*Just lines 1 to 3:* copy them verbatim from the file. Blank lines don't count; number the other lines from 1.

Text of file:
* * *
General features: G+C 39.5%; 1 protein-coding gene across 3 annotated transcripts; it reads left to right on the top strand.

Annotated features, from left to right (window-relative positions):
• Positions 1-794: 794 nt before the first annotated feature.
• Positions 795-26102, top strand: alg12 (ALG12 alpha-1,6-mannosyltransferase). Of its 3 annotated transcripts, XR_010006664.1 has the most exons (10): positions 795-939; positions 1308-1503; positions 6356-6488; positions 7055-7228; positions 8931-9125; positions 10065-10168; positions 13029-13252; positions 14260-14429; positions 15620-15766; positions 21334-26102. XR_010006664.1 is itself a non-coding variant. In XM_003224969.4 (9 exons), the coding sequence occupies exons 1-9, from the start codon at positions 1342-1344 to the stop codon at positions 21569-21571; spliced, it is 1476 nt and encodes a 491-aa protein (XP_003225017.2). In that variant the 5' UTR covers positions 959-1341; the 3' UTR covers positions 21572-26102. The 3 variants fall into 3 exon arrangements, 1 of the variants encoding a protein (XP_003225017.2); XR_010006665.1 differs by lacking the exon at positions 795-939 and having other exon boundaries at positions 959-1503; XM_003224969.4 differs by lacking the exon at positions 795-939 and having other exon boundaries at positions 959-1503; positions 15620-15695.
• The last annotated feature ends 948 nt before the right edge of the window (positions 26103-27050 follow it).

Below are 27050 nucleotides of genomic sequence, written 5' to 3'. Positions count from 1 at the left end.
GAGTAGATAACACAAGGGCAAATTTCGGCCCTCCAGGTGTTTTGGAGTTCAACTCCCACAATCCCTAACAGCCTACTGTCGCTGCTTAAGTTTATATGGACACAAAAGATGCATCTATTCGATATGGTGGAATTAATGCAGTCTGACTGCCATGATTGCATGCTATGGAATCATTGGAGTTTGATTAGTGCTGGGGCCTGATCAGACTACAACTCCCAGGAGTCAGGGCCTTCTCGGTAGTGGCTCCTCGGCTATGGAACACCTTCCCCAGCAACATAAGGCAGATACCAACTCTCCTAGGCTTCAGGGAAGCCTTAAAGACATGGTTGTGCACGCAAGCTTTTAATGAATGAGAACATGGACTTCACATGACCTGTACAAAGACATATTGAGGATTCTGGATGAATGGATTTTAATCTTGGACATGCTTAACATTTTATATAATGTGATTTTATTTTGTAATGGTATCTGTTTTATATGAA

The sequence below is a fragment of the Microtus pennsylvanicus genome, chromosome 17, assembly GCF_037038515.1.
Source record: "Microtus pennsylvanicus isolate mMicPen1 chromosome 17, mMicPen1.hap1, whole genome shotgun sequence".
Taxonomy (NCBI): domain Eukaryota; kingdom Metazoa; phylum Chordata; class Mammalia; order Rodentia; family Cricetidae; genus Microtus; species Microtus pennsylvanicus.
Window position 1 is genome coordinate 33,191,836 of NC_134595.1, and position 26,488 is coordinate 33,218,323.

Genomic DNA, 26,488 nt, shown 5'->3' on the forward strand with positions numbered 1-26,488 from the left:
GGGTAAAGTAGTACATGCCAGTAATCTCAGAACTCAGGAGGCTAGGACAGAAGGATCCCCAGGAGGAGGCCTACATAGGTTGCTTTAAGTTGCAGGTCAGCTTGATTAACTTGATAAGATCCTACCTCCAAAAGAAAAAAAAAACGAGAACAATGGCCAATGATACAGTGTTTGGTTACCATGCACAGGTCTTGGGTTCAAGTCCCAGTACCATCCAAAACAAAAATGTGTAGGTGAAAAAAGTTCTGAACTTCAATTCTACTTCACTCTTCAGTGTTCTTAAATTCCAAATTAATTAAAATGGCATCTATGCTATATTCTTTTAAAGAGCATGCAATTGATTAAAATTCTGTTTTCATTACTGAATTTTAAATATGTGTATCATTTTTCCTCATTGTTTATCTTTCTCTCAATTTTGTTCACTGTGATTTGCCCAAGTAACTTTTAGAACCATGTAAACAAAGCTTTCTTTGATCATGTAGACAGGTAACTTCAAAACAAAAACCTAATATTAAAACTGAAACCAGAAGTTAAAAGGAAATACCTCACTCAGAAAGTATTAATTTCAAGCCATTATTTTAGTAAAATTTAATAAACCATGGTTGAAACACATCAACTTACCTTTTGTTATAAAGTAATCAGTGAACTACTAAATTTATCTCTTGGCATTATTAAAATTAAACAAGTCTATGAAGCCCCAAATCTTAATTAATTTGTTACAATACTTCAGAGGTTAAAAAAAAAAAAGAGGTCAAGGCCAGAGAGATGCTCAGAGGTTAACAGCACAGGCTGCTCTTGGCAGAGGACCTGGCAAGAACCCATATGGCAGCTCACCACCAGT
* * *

General features: G+C 39.5%; 1 protein-coding gene across 3 annotated transcripts; it reads left to right on the top strand.

Annotated features, from left to right (window-relative positions):
• Positions 1-794: 794 nt before the first annotated feature.